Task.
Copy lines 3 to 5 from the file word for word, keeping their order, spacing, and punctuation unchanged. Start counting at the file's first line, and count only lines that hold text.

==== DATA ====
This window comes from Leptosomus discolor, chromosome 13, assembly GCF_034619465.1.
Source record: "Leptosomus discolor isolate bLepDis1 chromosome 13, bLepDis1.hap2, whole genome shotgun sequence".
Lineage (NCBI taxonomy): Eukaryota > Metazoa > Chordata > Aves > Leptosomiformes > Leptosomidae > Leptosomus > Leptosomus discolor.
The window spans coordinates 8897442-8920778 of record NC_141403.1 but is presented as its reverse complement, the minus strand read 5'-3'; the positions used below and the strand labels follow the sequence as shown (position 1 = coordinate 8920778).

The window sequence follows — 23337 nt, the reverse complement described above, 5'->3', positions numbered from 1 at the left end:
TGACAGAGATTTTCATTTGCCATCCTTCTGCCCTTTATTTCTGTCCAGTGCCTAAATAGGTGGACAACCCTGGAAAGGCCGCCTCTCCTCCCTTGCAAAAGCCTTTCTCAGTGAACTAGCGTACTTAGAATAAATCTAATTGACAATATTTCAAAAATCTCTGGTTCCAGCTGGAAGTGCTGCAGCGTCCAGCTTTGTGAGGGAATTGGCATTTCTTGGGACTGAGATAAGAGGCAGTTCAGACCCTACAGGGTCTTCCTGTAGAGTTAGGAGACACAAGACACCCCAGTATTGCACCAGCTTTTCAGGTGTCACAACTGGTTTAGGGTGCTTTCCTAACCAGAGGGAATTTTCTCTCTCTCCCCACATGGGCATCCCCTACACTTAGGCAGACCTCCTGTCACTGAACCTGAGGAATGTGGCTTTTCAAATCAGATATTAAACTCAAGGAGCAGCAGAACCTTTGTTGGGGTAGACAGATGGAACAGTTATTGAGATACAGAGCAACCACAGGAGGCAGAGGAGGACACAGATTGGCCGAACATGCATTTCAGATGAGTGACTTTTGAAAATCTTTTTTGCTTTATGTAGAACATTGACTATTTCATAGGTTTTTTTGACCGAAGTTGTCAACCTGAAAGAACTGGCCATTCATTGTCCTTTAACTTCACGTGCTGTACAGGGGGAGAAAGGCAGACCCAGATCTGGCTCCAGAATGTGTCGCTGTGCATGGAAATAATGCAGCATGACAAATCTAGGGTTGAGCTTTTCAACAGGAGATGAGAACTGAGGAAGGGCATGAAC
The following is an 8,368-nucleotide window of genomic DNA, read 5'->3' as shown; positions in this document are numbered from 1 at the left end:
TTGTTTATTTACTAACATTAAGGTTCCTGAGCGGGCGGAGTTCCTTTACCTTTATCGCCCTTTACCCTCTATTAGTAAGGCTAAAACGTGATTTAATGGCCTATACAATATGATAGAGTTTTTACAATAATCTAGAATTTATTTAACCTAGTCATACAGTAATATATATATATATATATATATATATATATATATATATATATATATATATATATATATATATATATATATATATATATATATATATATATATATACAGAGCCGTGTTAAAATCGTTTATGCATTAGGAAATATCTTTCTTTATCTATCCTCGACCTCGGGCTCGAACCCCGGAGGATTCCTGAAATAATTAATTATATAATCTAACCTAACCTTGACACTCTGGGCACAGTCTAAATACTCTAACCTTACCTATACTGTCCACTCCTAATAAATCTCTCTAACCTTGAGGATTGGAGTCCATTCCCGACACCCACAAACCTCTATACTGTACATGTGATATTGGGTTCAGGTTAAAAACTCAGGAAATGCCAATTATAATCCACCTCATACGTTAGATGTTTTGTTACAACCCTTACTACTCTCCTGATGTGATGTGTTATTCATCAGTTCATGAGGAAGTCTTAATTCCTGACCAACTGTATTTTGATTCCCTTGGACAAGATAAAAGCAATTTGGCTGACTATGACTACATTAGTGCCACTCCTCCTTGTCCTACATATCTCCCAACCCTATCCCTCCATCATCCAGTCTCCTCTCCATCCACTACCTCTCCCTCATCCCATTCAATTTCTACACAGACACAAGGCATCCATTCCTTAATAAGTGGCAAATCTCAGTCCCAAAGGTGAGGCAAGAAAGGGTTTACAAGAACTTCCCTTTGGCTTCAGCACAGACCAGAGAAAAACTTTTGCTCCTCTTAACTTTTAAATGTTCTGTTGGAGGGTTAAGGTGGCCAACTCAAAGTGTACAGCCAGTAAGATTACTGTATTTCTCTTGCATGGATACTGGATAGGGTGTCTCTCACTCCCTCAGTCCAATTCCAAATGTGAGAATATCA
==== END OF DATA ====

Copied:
Lineage (NCBI taxonomy): Eukaryota > Metazoa > Chordata > Aves > Leptosomiformes > Leptosomidae > Leptosomus > Leptosomus discolor.
The window spans coordinates 8897442-8920778 of record NC_141403.1 but is presented as its reverse complement, the minus strand read 5'-3'; the positions used below and the strand labels follow the sequence as shown (position 1 = coordinate 8920778).

The window sequence follows — 23337 nt, the reverse complement described above, 5'->3', positions numbered from 1 at the left end: